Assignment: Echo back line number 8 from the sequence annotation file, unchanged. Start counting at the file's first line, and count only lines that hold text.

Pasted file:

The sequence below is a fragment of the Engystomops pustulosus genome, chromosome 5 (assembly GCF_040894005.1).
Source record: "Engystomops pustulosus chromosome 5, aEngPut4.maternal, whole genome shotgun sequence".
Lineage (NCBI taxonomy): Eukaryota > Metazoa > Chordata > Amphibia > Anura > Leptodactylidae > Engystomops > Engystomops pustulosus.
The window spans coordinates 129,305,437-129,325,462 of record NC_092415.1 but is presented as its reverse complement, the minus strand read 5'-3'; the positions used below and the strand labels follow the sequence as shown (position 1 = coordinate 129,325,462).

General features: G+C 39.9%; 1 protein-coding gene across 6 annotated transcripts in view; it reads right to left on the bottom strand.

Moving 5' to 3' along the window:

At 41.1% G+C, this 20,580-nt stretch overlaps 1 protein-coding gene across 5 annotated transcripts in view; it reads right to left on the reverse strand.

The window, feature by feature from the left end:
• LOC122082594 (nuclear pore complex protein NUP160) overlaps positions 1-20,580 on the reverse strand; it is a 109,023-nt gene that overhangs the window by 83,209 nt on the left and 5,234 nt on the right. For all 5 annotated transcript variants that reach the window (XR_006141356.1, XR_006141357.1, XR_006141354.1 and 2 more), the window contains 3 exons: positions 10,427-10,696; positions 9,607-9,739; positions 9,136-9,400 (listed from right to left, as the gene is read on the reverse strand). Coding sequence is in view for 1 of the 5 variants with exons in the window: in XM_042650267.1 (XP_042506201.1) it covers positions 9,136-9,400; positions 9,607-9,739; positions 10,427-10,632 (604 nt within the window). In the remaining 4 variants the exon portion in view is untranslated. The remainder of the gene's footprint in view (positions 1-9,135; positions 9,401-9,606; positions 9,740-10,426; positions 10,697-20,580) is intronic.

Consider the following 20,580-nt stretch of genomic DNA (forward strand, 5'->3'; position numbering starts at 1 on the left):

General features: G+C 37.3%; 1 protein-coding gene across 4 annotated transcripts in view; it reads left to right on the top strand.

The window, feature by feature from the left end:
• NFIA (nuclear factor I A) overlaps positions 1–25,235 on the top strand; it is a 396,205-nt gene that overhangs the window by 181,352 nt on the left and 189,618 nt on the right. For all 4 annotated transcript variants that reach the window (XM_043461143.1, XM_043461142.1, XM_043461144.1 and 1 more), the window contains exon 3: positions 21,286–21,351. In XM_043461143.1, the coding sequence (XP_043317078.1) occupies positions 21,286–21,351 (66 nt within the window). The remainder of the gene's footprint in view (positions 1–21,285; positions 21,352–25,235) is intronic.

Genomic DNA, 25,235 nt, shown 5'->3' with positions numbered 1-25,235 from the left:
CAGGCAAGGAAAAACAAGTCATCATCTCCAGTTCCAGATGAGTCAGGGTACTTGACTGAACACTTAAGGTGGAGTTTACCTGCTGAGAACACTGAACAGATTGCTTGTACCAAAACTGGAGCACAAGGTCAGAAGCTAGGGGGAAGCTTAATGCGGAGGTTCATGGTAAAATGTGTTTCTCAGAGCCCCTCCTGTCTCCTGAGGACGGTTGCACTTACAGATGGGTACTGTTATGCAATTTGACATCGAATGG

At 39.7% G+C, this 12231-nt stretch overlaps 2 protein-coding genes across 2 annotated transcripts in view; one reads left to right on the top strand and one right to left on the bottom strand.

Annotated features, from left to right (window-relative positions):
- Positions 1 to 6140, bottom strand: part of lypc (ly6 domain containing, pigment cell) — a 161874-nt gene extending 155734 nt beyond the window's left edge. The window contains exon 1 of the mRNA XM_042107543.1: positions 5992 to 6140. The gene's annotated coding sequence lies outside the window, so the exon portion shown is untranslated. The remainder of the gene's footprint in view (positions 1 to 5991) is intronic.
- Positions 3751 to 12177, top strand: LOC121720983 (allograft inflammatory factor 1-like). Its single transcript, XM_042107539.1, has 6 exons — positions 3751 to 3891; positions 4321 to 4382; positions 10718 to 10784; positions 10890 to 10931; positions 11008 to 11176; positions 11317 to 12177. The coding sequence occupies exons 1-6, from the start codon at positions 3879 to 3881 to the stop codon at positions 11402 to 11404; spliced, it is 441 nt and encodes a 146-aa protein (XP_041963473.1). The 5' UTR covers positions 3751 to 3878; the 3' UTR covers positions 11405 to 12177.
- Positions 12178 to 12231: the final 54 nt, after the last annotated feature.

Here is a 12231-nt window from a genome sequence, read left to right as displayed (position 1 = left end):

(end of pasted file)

The window, feature by feature from the left end: